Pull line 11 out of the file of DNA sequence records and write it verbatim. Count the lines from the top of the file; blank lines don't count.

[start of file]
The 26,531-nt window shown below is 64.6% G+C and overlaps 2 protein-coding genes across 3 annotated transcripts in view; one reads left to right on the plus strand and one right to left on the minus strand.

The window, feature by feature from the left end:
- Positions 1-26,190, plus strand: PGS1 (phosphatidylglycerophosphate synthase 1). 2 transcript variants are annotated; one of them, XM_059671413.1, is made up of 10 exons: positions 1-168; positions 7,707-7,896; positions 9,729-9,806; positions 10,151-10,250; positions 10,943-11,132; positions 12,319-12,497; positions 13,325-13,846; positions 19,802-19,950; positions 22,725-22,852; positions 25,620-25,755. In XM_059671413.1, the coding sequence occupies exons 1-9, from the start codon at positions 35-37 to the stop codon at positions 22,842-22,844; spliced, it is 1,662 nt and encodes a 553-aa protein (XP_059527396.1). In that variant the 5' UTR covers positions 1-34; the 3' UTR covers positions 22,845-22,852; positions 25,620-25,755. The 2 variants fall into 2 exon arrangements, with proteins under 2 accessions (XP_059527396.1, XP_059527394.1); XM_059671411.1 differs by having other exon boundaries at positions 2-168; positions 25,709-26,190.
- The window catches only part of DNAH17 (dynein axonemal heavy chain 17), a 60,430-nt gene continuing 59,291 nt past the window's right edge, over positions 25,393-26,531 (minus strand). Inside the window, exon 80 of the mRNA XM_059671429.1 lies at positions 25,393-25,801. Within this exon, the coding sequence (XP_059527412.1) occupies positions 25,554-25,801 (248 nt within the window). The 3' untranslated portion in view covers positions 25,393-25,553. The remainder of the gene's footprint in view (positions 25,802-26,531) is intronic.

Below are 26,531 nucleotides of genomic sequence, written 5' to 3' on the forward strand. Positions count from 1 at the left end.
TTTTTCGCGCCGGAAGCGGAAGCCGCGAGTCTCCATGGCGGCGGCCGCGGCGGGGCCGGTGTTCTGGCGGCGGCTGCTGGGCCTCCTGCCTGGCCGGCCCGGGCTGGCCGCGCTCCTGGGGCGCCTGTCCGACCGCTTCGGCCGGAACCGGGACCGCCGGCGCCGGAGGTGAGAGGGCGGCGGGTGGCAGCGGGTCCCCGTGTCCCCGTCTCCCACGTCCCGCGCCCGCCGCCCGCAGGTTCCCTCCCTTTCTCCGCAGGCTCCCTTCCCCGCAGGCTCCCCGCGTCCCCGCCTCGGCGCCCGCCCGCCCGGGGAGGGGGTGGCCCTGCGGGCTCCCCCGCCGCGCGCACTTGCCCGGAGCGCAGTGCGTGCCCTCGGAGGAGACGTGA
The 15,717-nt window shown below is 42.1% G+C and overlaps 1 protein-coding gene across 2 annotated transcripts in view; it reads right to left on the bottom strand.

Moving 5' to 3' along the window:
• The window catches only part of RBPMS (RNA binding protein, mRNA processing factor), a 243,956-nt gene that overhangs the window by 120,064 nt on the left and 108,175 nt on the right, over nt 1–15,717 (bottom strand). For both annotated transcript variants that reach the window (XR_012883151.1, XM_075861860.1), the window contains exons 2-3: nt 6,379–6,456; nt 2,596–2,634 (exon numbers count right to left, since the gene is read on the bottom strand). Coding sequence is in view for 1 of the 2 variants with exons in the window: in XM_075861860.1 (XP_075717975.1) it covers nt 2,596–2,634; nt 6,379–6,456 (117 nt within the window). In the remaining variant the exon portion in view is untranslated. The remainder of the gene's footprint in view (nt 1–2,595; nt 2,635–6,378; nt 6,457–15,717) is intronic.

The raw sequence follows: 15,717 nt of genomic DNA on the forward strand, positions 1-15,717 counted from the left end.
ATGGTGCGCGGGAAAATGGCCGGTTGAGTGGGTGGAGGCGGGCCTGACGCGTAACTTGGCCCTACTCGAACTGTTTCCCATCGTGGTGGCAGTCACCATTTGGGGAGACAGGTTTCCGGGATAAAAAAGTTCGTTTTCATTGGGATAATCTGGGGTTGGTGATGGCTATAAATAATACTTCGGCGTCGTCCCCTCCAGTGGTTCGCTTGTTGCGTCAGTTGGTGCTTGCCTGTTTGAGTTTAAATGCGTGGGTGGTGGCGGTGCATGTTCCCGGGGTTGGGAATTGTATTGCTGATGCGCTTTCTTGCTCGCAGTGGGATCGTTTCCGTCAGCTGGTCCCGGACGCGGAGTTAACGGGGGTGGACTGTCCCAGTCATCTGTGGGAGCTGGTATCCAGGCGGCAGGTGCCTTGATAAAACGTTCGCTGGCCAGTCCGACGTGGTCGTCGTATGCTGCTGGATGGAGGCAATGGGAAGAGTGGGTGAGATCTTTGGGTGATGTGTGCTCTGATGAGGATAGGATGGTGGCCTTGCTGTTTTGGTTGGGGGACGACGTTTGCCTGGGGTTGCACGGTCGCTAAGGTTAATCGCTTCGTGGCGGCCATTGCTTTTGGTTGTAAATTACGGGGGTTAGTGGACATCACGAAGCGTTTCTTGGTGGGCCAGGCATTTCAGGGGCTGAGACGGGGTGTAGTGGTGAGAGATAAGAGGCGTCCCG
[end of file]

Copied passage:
ATGGTGCGCGGGAAAATGGCCGGTTGAGTGGGTGGAGGCGGGCCTGACGCGTAACTTGGCCCTACTCGAACTGTTTCCCATCGTGGTGGCAGTCACCATTTGGGGAGACAGGTTTCCGGGATAAAAAAGTTCGTTTTCATTGGGATAATCTGGGGTTGGTGATGGCTATAAATAATACTTCGGCGTCGTCCCCTCCAGTGGTTCGCTTGTTGCGTCAGTTGGTGCTTGCCTGTTTGAGTTTAAATGCGTGGGTGGTGGCGGTGCATGTTCCCGGGGTTGGGAATTGTATTGCTGATGCGCTTTCTTGCTCGCAGTGGGATCGTTTCCGTCAGCTGGTCCCGGACGCGGAGTTAACGGGGGTGGACTGTCCCAGTCATCTGTGGGAGCTGGTATCCAGGCGGCAGGTGCCTTGATAAAACGTTCGCTGGCCAGTCCGACGTGGTCGTCGTATGCTGCTGGATGGAGGCAATGGGAAGAGTGGGTGAGATCTTTGGGTGATGTGTGCTCTGATGAGGATAGGATGGTGGCCTTGCTGTTTTGGTTGGGGGACGACGTTTGCCTGGGGTTGCACGGTCGCTAAGGTTAATCGCTTCGTGGCGGCCATTGCTTTTGGTTGTAAATTACGGGGGTTAGTGGACATCACGAAGCGTTTCTTGGTGGGCCAGGCATTTCAGGGGCTGAGACGGGGTGTAGTGGTGAGAGATAAGAGGCGTCCCG